Text of the article written by Archbishop Gervais in response to a request from the 'Ottawa Sun for publication on the day of the anticipated decision from the Supreme Court of Canada on same-sex marriages.

Apparently, we should be expecting a ruling from the Supreme Court concerning 'same-sex marriage'. When the judges were meeting with the government lawyers, they asked why this matter was brought to the Supreme Court, when it was a subject to be debated in Parliament. I would dearly hope that this position was held by a majority of judges. This would bring the question directly to our people, and they should decide.

The government, in its draft legislation, invoked the principles of equity, autonomy and freedom of choice and proposed to remove the distinctions between heterosexual spouses and same-sex partners in order to give the latter access to normative marital status.

We do not believe that human dignity requires or depends on access to a specific status. Same-sex couples cannot argue that their dignity depends on and necessarily demands access to a specific status, namely marriage. Difference of status is not a matter of equality: non-Indian persons, for example, cannot say they are being discriminated against because they cannot have Indian status.

The State must not confuse equality with uniformity by simply substituting one for the other. Non- discrimination does not require uniformity; it requires respect for diversity and differences. Society should value diversity. Refusing to establish the necessary distinctions leads to confusion and to the devaluing of diversity. It is not discriminatory to treat different realities differently.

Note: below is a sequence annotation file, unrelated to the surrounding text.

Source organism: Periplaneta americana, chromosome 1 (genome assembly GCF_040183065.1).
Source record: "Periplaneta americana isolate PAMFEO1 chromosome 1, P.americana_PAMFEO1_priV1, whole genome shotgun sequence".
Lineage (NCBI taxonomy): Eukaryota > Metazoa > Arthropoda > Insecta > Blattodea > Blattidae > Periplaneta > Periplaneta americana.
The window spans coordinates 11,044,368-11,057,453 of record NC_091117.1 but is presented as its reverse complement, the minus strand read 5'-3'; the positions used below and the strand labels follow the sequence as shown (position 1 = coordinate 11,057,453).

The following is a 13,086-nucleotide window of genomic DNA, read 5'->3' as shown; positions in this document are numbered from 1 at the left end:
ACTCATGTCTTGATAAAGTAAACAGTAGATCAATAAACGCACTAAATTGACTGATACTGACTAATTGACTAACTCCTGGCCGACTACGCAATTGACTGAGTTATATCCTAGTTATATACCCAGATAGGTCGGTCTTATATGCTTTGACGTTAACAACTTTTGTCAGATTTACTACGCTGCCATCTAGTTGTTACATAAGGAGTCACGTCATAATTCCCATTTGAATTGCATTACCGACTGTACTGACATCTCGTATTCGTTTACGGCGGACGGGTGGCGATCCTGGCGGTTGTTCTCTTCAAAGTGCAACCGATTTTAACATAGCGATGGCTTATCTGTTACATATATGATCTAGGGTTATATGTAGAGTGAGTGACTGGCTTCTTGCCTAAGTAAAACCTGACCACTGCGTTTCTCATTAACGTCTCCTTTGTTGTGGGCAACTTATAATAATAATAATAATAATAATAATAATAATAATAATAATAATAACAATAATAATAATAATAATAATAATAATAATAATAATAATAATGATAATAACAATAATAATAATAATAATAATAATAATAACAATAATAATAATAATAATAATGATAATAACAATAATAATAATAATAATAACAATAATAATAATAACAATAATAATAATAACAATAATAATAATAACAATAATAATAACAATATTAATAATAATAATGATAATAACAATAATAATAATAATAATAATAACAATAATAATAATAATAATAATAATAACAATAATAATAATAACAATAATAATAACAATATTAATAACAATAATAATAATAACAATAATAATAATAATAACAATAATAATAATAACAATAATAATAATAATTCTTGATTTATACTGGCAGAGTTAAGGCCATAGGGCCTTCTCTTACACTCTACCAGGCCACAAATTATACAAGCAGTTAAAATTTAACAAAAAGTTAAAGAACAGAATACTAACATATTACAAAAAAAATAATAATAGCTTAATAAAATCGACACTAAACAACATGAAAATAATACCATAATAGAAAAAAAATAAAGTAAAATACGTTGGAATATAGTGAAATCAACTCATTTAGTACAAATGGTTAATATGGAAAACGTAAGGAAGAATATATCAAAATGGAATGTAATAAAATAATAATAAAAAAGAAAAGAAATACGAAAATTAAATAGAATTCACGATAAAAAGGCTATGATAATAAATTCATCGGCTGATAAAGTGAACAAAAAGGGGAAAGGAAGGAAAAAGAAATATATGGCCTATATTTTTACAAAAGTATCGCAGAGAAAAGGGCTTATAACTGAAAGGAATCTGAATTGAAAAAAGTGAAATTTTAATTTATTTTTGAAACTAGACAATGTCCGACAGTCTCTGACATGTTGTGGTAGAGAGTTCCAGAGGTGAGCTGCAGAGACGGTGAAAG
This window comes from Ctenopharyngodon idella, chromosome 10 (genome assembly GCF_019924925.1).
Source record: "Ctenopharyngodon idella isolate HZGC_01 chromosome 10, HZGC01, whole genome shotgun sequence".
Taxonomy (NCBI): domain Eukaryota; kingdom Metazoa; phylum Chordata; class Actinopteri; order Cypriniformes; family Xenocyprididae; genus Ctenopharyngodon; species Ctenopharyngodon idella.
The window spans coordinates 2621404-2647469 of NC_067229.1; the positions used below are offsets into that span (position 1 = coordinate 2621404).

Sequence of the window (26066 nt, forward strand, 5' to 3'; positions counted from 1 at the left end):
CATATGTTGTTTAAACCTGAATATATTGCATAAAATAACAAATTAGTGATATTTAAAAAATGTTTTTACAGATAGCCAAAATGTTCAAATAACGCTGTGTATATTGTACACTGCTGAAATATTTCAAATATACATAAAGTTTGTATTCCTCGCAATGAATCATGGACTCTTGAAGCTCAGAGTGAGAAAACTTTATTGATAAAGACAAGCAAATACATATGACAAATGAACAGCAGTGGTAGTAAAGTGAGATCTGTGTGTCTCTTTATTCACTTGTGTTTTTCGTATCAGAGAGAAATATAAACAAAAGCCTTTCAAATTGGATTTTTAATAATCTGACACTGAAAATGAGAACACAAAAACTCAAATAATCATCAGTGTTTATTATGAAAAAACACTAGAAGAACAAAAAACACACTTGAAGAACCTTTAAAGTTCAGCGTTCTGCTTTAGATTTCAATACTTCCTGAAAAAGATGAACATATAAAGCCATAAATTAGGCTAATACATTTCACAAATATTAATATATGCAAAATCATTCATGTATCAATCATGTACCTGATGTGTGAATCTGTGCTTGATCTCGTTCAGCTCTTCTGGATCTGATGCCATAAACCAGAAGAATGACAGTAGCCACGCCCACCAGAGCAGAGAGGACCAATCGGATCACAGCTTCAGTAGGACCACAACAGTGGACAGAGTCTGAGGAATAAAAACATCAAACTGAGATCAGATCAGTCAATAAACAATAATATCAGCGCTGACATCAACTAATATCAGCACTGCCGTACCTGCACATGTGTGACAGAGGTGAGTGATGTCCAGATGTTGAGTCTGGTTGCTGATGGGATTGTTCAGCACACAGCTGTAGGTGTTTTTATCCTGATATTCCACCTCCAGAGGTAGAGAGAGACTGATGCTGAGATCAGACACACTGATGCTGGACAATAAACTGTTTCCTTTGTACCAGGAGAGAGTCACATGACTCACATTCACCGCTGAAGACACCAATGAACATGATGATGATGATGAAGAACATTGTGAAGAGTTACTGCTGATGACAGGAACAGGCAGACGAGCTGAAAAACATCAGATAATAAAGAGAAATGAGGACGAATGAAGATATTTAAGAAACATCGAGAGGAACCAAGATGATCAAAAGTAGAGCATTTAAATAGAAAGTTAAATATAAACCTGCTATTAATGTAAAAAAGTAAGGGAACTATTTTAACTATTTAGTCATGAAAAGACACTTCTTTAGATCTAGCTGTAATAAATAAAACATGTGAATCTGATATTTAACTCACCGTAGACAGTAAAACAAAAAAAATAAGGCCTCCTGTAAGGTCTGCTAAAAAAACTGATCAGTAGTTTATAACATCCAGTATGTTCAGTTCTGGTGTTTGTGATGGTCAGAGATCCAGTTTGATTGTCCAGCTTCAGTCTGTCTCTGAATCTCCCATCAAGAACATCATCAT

Same-sex unions and marriage are two different realities. What is wrong with accepting their differences? Why try to eliminate this natural diversity?

Some same-sex partners have claimed that it is discriminatory not to give them access to marriage, but, in fact, it is the contrary which is true. Altering the definition of marriage to include same-sex partners discriminates against traditional marriage and deprives it of its social and legal recognition as a fundamental, unique and irreplaceable basis of society.

Even though a homosexual relationship can be considered to be a special one, it does not have the same ordered goals as marriage. Other ways of supporting and recognizing stable homosexual or non-sexual unions could be found. Certain Europeans nations have enacted legislation on 'Civil Unions' or 'Cohabitation', but they are not called marriage.

We should remember that persons of homosexual orientation are human beings. They deserve all the rights and all the respect of any human being. Should these be partnered with another person, that relationship should be given whatever rights and privileges support the stable relationship. It should not, however, be reclassified as marriage.

It is my hope that the Supreme Court does not decide the question. Then it will be the responsibility of our government to go to the people and then our legislators will exercise their duty in a free vote.